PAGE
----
Senior Editor Richard Mansfield
speculates on the perfect computer in this month's guest editorial.
Editor in Chief.
Configure, in your mind, the ideal computer. Forget about cost or the
limitations of current technology. What would the ultimate thinking
machine be able to do? What would it be like?
For example, everyone seems to agree that a perfect
automobile would combine the safety of trains with the speed and ease
of planes and the freedom and low cost of cars.
In fact, ideal things are generally safe, fast, easy
to use, versatile, and cheap. On our planet, many things already
light, water, electricity, TV, some kinds of love, to name a few. Not,
however, computers. Not yet, anyway.
If we imagine the qualities of the perfect computer,
the first thing that comes to mind is that it should be easy to use,
but we have to be careful with this one. What you might find easy to
use might perplex or annoy me.
For example, "userfriendly" is a selling point, a
current fad, among computer manufacturers. Ads are filled with pop-up
menus, windowing, icons, and mouse devices-all ways to make computing
possible for nontypists and seductive to noncomputerists. For those of
us who have learned to type or to program, however, things like this
can sometimes just get in the way. It's far easier, for many people, to
simply type LOAD "PROGRAM" than it is to move a mouse to a menu, pull
down the disk menu, move to the program name, move the mouse up to the
word LOAD, etc.
Perhaps all these features are efforts to make
computing easier to learn as distinct from easier to use. But as more
people find themselves comfortable working with computers, maybe icons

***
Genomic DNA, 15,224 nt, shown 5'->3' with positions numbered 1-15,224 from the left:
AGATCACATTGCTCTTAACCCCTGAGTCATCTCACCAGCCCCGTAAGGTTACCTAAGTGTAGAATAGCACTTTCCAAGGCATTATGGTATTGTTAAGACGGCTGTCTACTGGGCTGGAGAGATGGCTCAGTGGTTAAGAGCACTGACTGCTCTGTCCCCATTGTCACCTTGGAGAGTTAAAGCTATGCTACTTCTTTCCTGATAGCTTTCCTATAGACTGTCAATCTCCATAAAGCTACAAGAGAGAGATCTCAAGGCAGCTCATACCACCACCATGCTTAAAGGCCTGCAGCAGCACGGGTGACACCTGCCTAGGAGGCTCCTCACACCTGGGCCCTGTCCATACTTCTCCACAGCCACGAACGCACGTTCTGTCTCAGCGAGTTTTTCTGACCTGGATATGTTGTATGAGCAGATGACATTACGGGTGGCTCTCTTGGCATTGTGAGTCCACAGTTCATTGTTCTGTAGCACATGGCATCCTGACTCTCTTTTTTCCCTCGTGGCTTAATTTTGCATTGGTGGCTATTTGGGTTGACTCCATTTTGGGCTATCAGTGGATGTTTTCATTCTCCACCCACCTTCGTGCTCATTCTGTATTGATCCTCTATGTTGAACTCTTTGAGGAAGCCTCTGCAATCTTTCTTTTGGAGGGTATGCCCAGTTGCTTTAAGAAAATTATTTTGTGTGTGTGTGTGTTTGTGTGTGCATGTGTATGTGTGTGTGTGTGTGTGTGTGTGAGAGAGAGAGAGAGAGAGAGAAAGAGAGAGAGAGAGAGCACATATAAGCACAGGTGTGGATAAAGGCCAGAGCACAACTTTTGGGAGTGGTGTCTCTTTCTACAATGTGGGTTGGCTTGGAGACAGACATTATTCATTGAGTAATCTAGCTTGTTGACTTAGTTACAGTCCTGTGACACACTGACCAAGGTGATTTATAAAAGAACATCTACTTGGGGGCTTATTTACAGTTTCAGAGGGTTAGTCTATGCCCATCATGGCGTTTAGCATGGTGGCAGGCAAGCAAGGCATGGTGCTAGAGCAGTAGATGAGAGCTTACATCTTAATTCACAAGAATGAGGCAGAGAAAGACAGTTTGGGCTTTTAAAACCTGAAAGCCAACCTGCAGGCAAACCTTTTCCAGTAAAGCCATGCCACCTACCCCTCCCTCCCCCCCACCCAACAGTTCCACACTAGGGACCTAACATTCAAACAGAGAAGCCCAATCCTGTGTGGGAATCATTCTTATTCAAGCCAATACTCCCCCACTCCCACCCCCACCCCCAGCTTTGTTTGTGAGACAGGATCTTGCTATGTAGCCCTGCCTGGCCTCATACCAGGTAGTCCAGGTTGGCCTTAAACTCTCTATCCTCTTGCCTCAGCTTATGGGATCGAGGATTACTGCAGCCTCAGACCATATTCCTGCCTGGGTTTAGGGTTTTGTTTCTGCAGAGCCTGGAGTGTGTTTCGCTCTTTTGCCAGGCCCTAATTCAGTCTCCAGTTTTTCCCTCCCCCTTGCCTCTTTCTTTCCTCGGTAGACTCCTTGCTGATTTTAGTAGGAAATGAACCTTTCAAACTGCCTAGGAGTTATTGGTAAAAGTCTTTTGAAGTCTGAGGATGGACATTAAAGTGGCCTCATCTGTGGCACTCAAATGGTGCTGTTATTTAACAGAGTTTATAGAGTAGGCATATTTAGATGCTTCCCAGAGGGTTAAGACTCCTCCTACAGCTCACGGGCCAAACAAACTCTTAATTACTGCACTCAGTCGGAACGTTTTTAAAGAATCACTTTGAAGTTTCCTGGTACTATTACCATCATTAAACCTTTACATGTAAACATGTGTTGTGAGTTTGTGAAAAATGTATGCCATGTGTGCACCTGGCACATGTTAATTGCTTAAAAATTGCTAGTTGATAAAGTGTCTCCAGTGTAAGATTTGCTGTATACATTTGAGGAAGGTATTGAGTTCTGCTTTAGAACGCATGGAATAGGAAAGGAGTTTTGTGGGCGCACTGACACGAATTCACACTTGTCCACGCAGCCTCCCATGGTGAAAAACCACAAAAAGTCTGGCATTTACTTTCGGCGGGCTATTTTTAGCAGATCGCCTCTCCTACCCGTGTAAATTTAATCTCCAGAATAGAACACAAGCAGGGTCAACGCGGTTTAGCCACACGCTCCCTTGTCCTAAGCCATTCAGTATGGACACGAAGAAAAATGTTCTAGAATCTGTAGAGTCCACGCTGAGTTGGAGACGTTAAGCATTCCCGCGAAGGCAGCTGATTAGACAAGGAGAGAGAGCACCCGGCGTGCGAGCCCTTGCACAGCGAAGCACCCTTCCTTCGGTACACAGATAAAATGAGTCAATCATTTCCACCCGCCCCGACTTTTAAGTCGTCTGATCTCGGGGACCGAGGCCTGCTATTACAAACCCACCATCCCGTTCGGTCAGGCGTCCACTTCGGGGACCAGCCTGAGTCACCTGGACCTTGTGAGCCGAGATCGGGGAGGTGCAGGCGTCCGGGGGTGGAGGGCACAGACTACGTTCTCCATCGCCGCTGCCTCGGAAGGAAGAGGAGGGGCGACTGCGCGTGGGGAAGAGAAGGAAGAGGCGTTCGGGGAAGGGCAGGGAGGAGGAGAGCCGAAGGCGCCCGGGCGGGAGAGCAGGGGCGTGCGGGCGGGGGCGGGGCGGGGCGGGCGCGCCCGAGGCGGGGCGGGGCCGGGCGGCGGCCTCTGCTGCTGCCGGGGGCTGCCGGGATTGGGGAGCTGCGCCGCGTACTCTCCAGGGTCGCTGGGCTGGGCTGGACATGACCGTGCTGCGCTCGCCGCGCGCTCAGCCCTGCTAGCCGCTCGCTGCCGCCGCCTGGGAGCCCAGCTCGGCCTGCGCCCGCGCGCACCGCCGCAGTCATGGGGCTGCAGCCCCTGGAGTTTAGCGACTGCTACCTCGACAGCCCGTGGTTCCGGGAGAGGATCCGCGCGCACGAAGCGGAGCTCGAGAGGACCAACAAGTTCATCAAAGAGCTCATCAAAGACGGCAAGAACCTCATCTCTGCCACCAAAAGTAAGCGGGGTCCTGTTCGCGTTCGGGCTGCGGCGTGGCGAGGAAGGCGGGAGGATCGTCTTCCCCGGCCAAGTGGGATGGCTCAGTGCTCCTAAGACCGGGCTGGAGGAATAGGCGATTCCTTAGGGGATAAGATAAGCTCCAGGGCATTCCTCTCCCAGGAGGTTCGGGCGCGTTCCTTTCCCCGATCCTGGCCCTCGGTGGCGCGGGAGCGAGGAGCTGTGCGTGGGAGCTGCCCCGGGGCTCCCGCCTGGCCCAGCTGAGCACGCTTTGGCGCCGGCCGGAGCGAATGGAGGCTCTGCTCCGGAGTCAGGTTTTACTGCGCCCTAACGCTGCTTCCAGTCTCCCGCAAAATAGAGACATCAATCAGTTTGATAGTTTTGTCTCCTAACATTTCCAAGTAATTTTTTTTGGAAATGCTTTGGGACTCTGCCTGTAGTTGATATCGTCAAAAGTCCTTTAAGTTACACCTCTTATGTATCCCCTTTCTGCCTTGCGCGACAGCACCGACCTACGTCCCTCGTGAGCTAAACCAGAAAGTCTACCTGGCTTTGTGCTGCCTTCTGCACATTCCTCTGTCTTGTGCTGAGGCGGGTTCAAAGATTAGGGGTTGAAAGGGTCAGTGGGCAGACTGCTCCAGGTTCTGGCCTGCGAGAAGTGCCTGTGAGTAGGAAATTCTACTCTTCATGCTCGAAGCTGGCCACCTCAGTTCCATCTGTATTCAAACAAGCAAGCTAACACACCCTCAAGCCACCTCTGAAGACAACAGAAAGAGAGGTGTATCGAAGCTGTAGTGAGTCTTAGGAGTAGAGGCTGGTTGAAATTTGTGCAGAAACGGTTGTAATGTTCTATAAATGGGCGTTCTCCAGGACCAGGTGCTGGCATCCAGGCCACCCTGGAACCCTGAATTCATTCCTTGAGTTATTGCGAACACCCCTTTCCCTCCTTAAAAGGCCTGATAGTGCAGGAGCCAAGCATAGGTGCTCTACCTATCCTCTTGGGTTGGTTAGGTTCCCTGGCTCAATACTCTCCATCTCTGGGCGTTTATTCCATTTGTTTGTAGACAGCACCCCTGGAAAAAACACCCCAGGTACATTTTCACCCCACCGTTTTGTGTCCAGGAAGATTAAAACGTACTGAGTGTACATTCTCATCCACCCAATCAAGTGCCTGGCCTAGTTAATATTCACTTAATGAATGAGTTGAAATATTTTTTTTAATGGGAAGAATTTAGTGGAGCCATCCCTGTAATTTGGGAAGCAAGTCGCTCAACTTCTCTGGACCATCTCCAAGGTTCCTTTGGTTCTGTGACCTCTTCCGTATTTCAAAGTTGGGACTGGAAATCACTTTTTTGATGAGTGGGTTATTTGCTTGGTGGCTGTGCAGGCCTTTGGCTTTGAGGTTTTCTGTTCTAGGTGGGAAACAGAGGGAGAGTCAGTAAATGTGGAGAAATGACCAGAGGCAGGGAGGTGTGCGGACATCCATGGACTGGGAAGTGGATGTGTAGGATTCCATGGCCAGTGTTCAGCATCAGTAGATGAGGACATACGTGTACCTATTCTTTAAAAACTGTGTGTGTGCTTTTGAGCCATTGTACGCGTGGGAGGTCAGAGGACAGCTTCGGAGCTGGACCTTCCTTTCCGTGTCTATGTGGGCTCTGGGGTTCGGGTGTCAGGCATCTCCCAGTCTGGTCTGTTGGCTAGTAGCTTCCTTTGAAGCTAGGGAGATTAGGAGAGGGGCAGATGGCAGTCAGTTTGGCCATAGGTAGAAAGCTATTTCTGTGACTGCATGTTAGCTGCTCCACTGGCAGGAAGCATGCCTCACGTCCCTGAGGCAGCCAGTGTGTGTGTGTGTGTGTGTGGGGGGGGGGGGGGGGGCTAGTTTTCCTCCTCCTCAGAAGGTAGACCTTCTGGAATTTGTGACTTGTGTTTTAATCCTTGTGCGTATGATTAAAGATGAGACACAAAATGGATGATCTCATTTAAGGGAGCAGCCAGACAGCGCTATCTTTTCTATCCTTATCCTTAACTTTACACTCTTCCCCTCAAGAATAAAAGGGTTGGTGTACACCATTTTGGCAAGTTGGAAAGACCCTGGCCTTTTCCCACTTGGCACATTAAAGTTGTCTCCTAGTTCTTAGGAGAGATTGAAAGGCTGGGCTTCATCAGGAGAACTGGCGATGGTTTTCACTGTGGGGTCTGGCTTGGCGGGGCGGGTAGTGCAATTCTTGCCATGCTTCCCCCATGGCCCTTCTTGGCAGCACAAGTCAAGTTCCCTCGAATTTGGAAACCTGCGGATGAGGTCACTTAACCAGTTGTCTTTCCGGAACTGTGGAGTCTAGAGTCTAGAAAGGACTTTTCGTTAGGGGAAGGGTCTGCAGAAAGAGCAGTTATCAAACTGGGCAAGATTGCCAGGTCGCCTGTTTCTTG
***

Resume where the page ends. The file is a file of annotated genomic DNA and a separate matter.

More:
and such won't be as desirable as they now seem.
But what would be the easiest computer to use?
Probably one which could communicate in English.
The second quality, safety, is related to ease of
use. In computing, a safe environment prevents you from making serious
mistakes like erasing an entire disk by accident. Current computers are
fairly safe in this respect. But, again, some software goes too far.
You can get very frustrated with a program which says ARE YOU SURE?,
and then, after you type YES, responds with ARE YOU REALLY SURE?
The safest computer would be able to grasp the
context and intent of your actions. If you have been reformatting a
number of new disks, it should realize that and dispense with ARE YOU
SURE? for each one. Such a computer would have, in effect, common sense.
Speed, in computing, also means more than it first
appears to. In many ways, even the most limited computers are now far
faster than humans. But a truly quick computer would have the same
qualities as a quick person: a fast brain with a large memory. Speed,
in this sense, promotes versatility and power.
In some ways, the current trend toward integrated
software is an effort in this direction. The larger, faster personal
computers are combining word processing, data base management,
telecommunications, spreadsheets, etc., into one huge program. It's
quite impressive when you can ask your word processor to look over a
letter, spend a couple of seconds verifying all the spelling, and then
mail the letter for you over a modem.
So, the perfect computer would speak English, have
common sense, and be brilliant and versatile. Depending on your
personal predilections, such an entity might be indistinguishable from
Einstein or Agatha Christie: It would have all of their good qualities
and none of the bad; it would be honest, patient, always there. An
ideal intellectual companion, a silicon and plastic angel.